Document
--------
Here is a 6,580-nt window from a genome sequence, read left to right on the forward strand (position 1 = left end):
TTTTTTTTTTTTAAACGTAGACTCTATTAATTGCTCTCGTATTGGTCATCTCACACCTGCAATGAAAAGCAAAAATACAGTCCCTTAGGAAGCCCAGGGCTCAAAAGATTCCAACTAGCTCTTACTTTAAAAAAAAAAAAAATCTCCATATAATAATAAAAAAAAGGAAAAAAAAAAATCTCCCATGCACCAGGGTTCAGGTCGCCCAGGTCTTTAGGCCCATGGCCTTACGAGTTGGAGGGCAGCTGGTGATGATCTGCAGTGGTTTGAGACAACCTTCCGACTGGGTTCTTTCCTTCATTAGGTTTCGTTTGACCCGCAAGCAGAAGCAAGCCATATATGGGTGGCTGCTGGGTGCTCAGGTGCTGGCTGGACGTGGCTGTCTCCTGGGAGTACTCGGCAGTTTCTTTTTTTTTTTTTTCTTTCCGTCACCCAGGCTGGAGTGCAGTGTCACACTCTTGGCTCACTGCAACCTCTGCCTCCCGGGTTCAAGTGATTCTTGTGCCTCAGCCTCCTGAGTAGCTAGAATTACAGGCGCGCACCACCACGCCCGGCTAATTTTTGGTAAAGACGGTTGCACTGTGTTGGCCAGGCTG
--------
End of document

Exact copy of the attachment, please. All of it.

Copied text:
Here is a 6,580-nt window from a genome sequence, read left to right on the forward strand (position 1 = left end):
TTTTTTTTTTTTAAACGTAGACTCTATTAATTGCTCTCGTATTGGTCATCTCACACCTGCAATGAAAAGCAAAAATACAGTCCCTTAGGAAGCCCAGGGCTCAAAAGATTCCAACTAGCTCTTACTTTAAAAAAAAAAAAAATCTCCATATAATAATAAAAAAAAGGAAAAAAAAAAATCTCCCATGCACCAGGGTTCAGGTCGCCCAGGTCTTTAGGCCCATGGCCTTACGAGTTGGAGGGCAGCTGGTGATGATCTGCAGTGGTTTGAGACAACCTTCCGACTGGGTTCTTTCCTTCATTAGGTTTCGTTTGACCCGCAAGCAGAAGCAAGCCATATATGGGTGGCTGCTGGGTGCTCAGGTGCTGGCTGGACGTGGCTGTCTCCTGGGAGTACTCGGCAGTTTCTTTTTTTTTTTTTTCTTTCCGTCACCCAGGCTGGAGTGCAGTGTCACACTCTTGGCTCACTGCAACCTCTGCCTCCCGGGTTCAAGTGATTCTTGTGCCTCAGCCTCCTGAGTAGCTAGAATTACAGGCGCGCACCACCACGCCCGGCTAATTTTTGGTAAAGACGGTTGCACTGTGTTGGCCAGGCTG